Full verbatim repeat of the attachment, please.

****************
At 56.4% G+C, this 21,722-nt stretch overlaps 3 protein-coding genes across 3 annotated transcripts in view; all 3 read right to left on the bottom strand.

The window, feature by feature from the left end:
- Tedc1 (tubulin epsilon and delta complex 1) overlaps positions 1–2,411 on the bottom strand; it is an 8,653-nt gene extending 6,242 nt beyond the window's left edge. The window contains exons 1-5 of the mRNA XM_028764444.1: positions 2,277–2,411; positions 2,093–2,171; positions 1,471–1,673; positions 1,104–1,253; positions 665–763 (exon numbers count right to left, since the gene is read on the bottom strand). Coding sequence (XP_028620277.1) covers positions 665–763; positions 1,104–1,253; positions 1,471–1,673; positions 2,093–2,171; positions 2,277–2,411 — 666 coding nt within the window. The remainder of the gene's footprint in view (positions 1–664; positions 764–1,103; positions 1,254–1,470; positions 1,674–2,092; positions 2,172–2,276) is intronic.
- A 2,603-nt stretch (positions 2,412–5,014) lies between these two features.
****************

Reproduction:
At 56.4% G+C, this 21,722-nt stretch overlaps 3 protein-coding genes across 3 annotated transcripts in view; all 3 read right to left on the bottom strand.

The window, feature by feature from the left end:
- Tedc1 (tubulin epsilon and delta complex 1) overlaps positions 1–2,411 on the bottom strand; it is an 8,653-nt gene extending 6,242 nt beyond the window's left edge. The window contains exons 1-5 of the mRNA XM_028764444.1: positions 2,277–2,411; positions 2,093–2,171; positions 1,471–1,673; positions 1,104–1,253; positions 665–763 (exon numbers count right to left, since the gene is read on the bottom strand). Coding sequence (XP_028620277.1) covers positions 665–763; positions 1,104–1,253; positions 1,471–1,673; positions 2,093–2,171; positions 2,277–2,411 — 666 coding nt within the window. The remainder of the gene's footprint in view (positions 1–664; positions 764–1,103; positions 1,254–1,470; positions 1,674–2,092; positions 2,172–2,276) is intronic.
- A 2,603-nt stretch (positions 2,412–5,014) lies between these two features.